Afghans are gracious hosts, and when invited to visit, you will be greeted warmly, seated comfortably, and offered a chai, which is the ancient word for tea. Traditionally made with either green or black tea leaves and served very sweet, the amount of sugar in your glass corresponds to the honor they are bestowing on you as their guest, so you should be properly thankful. Depending on your host, you may be served your chai in a typical mug or tea cup, or in an istakhan, a traditional small narrow glass set on a saucer that will be filled repeatedly as you visit or dine. The proper way to politely decline another glass of chai is to simply turn your glass over.
Austrians tend to be reserved until you get to know them. In their homes, table manners reflect hundreds of years of formal dining traditions that originated with the rule of the Habsburgs. You will make a wonderful impression if you remember table manners are continental, you wait to sit until your host or hostess invites everyone to the table, and you wish the other guests, "Guten Appetit" or "Mahlzeit," which literally means mealtime.
Chileans, like other South Americans, have Continental table manners, and some Old World customs are still observed, such as the seating arrangements. When you are invited to sit, women go first, and if there is a guest of honor, he or she will be seated next to the host or hostess depending on his or her gender; women will be seated to the right of the host and men to the left. No matter what your gender, never pour wine with your left hand, and when you are finished with your meal, it’s proper to indicate this by placing your knife and fork parallel to each other with the tines of the fork pointing north.
The Finns are warm, but reserved people and are rightly proud of their egalitarian society, which is reflected in their frequent use of gender-neutral words and willingness to share work and entertaining duties. If you are invited to a Finnish family’s home, contact your host or hostess in advance to see if he or she would like you to bring a dish; your offer will be appreciated and show your host you took the time to understand Finnish table manners. It’s also customary to offer to help your host with preparations when you arrive, or help with cleaning up afterwards.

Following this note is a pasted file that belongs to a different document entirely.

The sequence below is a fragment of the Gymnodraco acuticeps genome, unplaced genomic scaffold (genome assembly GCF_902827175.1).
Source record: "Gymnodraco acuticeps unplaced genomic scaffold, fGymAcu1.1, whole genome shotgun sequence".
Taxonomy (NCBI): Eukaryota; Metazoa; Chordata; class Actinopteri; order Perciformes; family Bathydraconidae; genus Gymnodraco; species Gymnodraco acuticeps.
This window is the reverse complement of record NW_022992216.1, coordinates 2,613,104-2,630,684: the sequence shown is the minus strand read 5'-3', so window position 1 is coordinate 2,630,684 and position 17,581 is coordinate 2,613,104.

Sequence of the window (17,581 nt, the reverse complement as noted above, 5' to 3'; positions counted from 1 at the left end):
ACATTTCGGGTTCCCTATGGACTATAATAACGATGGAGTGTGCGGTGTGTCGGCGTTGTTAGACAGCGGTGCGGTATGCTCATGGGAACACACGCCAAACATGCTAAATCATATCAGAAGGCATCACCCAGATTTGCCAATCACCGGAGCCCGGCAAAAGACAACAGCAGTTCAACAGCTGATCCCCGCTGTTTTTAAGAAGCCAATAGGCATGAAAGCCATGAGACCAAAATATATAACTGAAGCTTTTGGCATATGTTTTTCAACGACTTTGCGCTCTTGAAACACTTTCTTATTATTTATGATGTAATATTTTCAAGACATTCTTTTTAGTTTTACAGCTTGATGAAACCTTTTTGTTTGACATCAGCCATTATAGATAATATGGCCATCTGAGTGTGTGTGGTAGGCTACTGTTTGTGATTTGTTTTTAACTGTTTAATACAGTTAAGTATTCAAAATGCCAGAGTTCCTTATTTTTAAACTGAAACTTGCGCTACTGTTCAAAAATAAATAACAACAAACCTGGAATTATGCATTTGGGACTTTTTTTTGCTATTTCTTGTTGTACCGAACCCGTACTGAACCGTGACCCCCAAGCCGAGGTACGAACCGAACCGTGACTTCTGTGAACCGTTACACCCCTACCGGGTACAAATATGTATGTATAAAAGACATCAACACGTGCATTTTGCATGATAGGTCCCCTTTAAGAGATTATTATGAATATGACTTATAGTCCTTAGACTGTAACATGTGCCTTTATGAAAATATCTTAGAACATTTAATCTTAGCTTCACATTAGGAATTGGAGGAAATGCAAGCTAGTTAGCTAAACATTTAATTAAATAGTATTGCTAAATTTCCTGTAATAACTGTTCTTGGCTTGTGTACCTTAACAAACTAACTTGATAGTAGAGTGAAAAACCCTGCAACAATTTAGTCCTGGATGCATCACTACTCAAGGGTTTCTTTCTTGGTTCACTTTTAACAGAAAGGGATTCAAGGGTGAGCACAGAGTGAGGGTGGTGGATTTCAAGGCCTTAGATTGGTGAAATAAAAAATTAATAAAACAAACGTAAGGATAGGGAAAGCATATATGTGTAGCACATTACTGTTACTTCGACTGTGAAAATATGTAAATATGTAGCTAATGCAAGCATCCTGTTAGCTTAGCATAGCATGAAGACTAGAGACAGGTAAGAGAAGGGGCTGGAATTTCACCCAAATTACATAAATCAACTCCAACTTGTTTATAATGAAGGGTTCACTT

For mealtime pomp and circumstance, certain cultures get high marks for their elaborate or confounding table manners, and the French have their fair share. They of course use the fork and knife in the continental fashion, but have a host of other traditions — many just related to bread because they cannot live without their beloved baguette. Never cut your bread with a knife; it is proper to pull off a morceau, or morsel, and then place it directly on the table, unless the table setting is formal and bread plate has been provided. If you are at a close friend’s home, or a casual bistro, it is acceptable to use small pieces of your bread to sop up sauces, or essuyer son assiette, to enjoy every last drop, which also helps you comply with another rule about finishing everything on your plate to let your host or hostess know you enjoyed the meal.